Ferns are all basically green in different shades, and of course do not have flowers.  However some other colours do occur, such as the strikingly reddish-green patterning of Athyrium niponicum ‘Pictum’, or the red of newly-emerging fronds of Dryopteris erythrosora and many members of the Blechnum family.  Woodland species such as trilliums and arisaemas are ideal associations, while hostas and evergreen shrubs make good contrasts, but this is all a matter of personal choice.

Pests and diseases
Generally ferns are trouble-free but garden pests such as slugs, snails, and caterpillars may eat some ferns such as aspleniums, and may damage young croziers of other ferns.  Ferns, especially aspleniums, are also susceptible to vine weevil attack.  Biological controls e.g. nematodes that attack the pests, are available and are more environmentally friendly than chemical pesticides.  Mulching with substances that slugs and snails find it difficult to move across, e.g. bark or sharp gravel, can also be helpful.

Distraction techniques e.g. beer traps, citrus or mango peel can attract the slugs away from precious ferns.  Iron phosphate slug bait is probably safer and more effective than metaldehyde.

Ferns may also be damaged by the leaf-mining caterpillars of the Fern Smut moths. These tiny larvae cause brown patches on the fronds, and use the developing spore cases as shelters, heaping them into mounds.  Remove and burn any affected fronds at the first sign of disease, as the alternative insecticide remedy, a neonicotinoid, may well harm your bee population.

Some special cases!
Filmy ferns
This group of ferns have fronds only one cell thick, and grow in conditions of very high humidity and shelter.  They are rarely cultivated in the open garden.  Most enthusiasts use a fish-tank or other container to maintain the humidity.  There are three British species, none of which are easy to grow even when pampered!  It is of course illegal to remove these from the wild.  Species from other countries, e.g. New Zealand, may be easier to grow and commercially available.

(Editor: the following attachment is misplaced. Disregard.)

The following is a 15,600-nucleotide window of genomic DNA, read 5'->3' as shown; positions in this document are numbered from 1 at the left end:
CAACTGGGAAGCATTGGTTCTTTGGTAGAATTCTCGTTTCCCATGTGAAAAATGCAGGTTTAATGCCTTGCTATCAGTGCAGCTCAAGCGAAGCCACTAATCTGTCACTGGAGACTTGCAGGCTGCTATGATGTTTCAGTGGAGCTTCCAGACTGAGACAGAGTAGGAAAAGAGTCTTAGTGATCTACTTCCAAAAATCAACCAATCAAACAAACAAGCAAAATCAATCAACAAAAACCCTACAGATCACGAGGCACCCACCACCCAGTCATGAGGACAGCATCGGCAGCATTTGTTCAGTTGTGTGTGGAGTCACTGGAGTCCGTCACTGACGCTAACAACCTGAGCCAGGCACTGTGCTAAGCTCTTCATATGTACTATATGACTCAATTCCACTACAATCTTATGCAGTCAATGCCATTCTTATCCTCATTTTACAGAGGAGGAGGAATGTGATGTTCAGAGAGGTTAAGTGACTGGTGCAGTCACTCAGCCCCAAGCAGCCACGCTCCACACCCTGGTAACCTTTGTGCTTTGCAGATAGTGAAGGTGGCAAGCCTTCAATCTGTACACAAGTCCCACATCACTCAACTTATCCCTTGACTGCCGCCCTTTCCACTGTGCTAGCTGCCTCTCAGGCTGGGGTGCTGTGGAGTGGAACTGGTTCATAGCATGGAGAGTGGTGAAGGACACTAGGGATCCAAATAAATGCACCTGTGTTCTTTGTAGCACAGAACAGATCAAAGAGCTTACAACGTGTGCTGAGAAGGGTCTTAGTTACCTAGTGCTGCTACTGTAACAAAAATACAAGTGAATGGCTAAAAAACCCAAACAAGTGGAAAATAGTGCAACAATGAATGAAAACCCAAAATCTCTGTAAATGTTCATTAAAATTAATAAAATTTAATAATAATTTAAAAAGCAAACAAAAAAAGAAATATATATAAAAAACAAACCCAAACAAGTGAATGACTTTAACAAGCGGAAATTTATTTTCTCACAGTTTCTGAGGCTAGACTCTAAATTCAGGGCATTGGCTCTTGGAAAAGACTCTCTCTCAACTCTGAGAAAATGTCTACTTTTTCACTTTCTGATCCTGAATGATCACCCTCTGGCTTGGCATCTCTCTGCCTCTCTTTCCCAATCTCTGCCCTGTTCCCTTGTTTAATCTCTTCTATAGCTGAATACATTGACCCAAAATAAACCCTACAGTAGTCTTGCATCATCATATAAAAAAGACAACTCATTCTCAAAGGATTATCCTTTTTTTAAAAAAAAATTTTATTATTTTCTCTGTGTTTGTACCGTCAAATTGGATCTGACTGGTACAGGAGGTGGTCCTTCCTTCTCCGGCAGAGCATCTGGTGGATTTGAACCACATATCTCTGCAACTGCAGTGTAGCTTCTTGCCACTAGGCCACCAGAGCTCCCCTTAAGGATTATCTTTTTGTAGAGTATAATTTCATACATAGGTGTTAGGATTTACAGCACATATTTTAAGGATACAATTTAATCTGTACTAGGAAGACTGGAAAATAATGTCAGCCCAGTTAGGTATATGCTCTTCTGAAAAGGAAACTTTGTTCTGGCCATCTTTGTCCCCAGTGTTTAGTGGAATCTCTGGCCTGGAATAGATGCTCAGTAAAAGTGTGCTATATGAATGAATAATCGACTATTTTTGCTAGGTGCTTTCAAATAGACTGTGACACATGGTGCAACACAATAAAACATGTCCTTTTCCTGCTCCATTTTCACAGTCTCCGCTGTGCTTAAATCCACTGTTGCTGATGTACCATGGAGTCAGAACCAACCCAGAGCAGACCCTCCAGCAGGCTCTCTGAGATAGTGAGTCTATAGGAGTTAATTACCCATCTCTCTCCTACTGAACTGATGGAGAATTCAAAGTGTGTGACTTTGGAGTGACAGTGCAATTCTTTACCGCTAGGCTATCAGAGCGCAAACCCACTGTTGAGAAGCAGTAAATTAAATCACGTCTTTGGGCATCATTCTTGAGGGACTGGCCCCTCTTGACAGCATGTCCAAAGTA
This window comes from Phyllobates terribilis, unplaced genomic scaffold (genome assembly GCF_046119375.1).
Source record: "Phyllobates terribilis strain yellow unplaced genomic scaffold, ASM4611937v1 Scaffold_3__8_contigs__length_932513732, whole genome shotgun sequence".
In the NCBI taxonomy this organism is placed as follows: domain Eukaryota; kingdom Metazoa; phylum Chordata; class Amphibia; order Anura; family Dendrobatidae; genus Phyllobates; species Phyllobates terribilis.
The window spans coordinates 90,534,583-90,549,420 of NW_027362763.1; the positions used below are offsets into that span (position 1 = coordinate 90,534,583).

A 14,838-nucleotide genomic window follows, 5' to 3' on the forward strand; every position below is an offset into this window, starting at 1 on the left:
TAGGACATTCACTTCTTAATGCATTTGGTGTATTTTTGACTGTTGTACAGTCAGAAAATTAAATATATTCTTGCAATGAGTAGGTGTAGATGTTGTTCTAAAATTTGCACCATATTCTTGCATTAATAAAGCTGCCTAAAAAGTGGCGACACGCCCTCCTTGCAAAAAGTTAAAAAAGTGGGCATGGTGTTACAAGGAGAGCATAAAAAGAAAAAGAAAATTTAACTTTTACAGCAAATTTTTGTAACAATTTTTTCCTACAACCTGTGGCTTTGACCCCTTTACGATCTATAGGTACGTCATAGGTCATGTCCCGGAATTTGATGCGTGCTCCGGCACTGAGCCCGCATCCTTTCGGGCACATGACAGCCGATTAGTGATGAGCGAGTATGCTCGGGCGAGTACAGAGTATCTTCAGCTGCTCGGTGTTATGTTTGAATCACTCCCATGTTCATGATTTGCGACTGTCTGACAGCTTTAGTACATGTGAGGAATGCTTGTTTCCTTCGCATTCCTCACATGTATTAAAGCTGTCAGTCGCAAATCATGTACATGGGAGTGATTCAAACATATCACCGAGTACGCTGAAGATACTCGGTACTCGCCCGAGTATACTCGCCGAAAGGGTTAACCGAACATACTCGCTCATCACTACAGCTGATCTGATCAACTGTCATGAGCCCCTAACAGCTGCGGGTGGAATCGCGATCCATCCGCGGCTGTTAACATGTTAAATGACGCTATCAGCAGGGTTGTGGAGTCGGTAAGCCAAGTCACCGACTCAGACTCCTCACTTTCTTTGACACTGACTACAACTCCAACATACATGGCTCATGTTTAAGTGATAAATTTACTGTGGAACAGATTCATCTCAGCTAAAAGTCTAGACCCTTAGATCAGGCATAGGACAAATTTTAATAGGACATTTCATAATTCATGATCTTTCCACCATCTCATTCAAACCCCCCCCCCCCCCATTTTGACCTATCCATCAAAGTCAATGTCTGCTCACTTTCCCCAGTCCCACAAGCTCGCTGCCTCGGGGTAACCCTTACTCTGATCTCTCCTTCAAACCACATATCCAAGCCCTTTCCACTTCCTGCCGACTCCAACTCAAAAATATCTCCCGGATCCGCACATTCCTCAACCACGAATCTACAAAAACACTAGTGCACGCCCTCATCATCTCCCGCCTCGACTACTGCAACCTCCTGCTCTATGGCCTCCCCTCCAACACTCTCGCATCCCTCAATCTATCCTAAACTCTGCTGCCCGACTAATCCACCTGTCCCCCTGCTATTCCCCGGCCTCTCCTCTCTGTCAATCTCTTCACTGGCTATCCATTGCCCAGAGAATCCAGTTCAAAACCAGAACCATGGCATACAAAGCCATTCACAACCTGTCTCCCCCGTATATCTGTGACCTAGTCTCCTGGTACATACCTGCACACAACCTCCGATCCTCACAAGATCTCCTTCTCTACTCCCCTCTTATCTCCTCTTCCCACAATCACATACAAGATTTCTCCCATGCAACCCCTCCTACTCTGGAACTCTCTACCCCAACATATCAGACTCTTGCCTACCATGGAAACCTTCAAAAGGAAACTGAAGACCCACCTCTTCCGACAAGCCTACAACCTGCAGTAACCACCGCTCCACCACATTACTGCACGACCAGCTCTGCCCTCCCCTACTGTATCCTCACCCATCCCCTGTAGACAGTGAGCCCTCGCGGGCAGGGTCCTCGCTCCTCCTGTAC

Xerophytic ferns
There are several British ferns, notably aspleniums, which frequently grow on walls.  These are ideal for rockery cultivation in the open garden, and can tolerate more sun and less moisture than the ferns of woodland habitats.  Overseas however are a group of ferns (mainly in the genus Cheilanthes) that are truly xerophytic, that is they can tolerate periods of dryness when their fronds shrivel, only to unfurl again when rain occurs.  Only a  few are even slightly hardy in Britain, and rather surprisingly all are tricky to cultivate, even if closeted in pots.  Winter wet is anathema to them.  The best growers of Cheilanthes tend to be members of the Alpine Garden Society!

Tree ferns
There are about 700 tree fern species worldwide in the genera Dicksonia and Cyathea (although some members of other genera can form trunks).  Most are tropical, but a few are half hardy here.  The hardiest, and the one most widely available, is Dicksonia antarctica, often sold as trunks cut down in Tasmanian forests.  They survive out of doors in the SW of Britain, but will suffer in severe frosts.  Consult a book such as Martin Rickard’s ‘Gardening with Ferns’ – see below–for tree fern cultivation requirements.

Further reading

Ferns. Wisley Handbooks Martin Rickard RHS
Gardening with Ferns Martin Rickard David and Charles
Encyclopedia of Garden Ferns Sue Olsen Timber Press
Fern Grower’s Manual Hoshizaki & Moran Timber Press

(Based on a leaflet written by the late Graham Ackers)    April 2013